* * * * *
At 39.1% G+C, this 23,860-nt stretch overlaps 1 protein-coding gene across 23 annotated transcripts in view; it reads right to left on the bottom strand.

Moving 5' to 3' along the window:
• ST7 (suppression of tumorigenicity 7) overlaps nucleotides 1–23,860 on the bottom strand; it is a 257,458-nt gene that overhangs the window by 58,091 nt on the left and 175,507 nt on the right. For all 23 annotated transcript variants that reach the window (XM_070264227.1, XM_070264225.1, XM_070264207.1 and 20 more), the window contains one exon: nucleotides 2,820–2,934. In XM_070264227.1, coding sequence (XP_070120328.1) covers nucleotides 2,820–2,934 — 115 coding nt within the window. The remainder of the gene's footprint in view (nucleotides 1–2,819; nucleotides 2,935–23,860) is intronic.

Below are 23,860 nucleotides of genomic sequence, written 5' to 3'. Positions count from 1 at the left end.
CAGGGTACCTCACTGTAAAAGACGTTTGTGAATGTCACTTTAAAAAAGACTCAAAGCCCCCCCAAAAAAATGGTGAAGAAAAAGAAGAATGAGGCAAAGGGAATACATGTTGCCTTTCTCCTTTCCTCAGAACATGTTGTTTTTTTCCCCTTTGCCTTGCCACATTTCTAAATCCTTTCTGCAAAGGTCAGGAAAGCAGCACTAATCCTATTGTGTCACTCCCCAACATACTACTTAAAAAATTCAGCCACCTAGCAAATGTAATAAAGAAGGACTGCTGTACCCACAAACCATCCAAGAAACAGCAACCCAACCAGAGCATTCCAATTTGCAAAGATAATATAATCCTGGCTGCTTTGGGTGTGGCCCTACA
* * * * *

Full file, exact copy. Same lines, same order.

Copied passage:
At 39.1% G+C, this 23,860-nt stretch overlaps 1 protein-coding gene across 23 annotated transcripts in view; it reads right to left on the bottom strand.

Moving 5' to 3' along the window:
• ST7 (suppression of tumorigenicity 7) overlaps nucleotides 1–23,860 on the bottom strand; it is a 257,458-nt gene that overhangs the window by 58,091 nt on the left and 175,507 nt on the right. For all 23 annotated transcript variants that reach the window (XM_070264227.1, XM_070264225.1, XM_070264207.1 and 20 more), the window contains one exon: nucleotides 2,820–2,934. In XM_070264227.1, coding sequence (XP_070120328.1) covers nucleotides 2,820–2,934 — 115 coding nt within the window. The remainder of the gene's footprint in view (nucleotides 1–2,819; nucleotides 2,935–23,860) is intronic.

Below are 23,860 nucleotides of genomic sequence, written 5' to 3'. Positions count from 1 at the left end.
CAGGGTACCTCACTGTAAAAGACGTTTGTGAATGTCACTTTAAAAAAGACTCAAAGCCCCCCCAAAAAAATGGTGAAGAAAAAGAAGAATGAGGCAAAGGGAATACATGTTGCCTTTCTCCTTTCCTCAGAACATGTTGTTTTTTTCCCCTTTGCCTTGCCACATTTCTAAATCCTTTCTGCAAAGGTCAGGAAAGCAGCACTAATCCTATTGTGTCACTCCCCAACATACTACTTAAAAAATTCAGCCACCTAGCAAATGTAATAAAGAAGGACTGCTGTACCCACAAACCATCCAAGAAACAGCAACCCAACCAGAGCATTCCAATTTGCAAAGATAATATAATCCTGGCTGCTTTGGGTGTGGCCCTACA